Aliyah Boston was drafted No. 1 in the 2023 WNBA Draft, officially closing her collegiate career and beginning her professional chapter.
“It’s really special; I think a lot of people know my story, but my parents made a big sacrifice allowing my sister and I to move away from home at the age of 12 and 14 and so to be able to see their hard work payoff is a blessing from God.”
Those were Boston’s first words to Howe Rowe after being drafted by the Indiana Fever. The odds of ever making a WNBA roster are long, but Boston defied those odds and is now the face of a WNBA franchise.
Hailing from the Virgin Islands, Boston’s parents sacrificed to send her and her sister Alexis to live with their aunt in New England in search of more opportunities and a better life. Quickly, Boston made her impact known on the basketball court and accomplished everything one could imagine at Worcester Academy. She was a McDonald’s All-American, earned Massachusetts Player of the Year honors from Gatorade in 2017, 2018 and 2019 and was ranked as the No. 3 recruit in the Class of 2019. When the time came to select a college South Carolina was her clear choice.
You’d be hard-pressed to find a resume better than Boston’s as a Gamecock. She was named an AP All-American and SEC Defensive Player of the Year each year, won the national title in 2022 and is considered the “Most decorated player in program history,” according to the South Carolina Gamecocks website. Falling short of a perfect season and NCAA title after losing to Iowa in an instant classic in the Final Four, it was clear there were no more challenges or tests for Boston at the collegiate level. She still had a year of eligibility left but opted to enter the draft and will now be the franchise player for the Fever.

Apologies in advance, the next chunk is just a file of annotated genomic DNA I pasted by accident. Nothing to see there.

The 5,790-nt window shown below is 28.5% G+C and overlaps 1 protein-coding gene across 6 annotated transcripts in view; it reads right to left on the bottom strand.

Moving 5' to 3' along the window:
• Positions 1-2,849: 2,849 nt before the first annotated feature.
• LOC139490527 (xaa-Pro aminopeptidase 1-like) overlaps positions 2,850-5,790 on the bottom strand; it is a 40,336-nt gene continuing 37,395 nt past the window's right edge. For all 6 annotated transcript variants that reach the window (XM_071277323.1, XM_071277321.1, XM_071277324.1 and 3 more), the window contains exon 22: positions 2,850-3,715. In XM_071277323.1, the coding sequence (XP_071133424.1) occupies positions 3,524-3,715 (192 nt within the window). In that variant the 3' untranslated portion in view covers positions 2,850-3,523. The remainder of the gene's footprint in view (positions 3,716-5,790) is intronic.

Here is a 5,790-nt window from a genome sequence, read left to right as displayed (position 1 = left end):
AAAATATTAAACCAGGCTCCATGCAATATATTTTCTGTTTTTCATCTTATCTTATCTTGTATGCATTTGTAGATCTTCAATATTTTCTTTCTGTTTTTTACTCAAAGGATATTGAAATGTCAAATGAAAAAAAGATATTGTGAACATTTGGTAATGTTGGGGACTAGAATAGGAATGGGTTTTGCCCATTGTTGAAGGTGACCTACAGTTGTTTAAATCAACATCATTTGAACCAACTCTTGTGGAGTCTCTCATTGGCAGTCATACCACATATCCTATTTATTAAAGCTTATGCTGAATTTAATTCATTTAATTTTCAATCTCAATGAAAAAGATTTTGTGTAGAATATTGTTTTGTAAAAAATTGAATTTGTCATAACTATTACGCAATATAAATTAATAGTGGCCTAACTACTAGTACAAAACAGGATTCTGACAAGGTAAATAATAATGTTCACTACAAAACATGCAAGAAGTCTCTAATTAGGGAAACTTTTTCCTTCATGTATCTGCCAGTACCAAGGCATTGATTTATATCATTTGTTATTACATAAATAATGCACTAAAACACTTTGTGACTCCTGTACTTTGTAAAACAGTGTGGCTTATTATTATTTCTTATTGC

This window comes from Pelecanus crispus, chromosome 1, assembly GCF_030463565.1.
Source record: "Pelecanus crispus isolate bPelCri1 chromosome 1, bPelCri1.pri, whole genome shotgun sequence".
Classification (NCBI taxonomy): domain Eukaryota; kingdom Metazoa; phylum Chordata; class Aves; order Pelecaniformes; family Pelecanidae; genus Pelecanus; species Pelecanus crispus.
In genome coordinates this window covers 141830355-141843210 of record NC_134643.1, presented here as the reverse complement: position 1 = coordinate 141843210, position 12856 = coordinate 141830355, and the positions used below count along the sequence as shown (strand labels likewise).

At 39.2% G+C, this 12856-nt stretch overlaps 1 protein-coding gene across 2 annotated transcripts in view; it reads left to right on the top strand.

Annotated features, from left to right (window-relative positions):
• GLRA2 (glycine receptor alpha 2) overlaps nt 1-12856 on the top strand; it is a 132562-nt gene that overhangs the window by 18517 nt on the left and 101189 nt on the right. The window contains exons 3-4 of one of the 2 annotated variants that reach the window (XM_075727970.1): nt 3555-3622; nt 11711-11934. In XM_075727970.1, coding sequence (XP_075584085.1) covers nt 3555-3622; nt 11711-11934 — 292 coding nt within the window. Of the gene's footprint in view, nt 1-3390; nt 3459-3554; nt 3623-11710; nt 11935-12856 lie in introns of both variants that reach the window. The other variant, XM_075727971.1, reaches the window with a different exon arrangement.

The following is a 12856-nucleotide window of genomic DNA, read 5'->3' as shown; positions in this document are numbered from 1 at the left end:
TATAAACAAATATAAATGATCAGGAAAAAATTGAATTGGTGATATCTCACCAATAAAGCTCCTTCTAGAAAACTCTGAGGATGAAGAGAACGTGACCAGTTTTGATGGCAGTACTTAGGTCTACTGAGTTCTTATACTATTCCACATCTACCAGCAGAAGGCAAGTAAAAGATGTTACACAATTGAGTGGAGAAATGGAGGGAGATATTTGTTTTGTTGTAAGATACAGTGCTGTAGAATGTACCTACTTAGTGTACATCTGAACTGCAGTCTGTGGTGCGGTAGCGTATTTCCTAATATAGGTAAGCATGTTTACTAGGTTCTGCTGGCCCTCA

So what should Indiana expect from Boston?
In college, there weren’t many holes in Boston’s game, offensively or defensively. She was an elite rim protector, defended the pick and roll well and cleaned up the glass. Offensively her post presence and footwork were unmatched. Anytime she touched the ball in the paint, multiple defenders would collapse and try to help. She rarely ever saw single coverage. Her court vision and playmaking with the ball in her hands can’t be taught. She understands flow and feel at a level so high that it seems instinctual.
Drafting her No. 1 was a no-brainer decision. Her presence on the roster immediately improves a team that went 5-31 and finished dead last in the W.
“I’ve watched every interview she’s done, I’ve watched her in practice with her teammates, I’ve watched her in games, with her coaches. She’s the full package.” Fever head coach Christie Sides said on a Behind The Scenes video.
The WNBA is another level and competition will be fierce, but one thing Boston has proven is no challenge is too daunting and no obstacle is beyond her ability to overcome it. Her first WNBA game against the Connecticut Sun on May 19 has now become must-see TV as it will be our first glimpse at the Aliyah era in Indiana.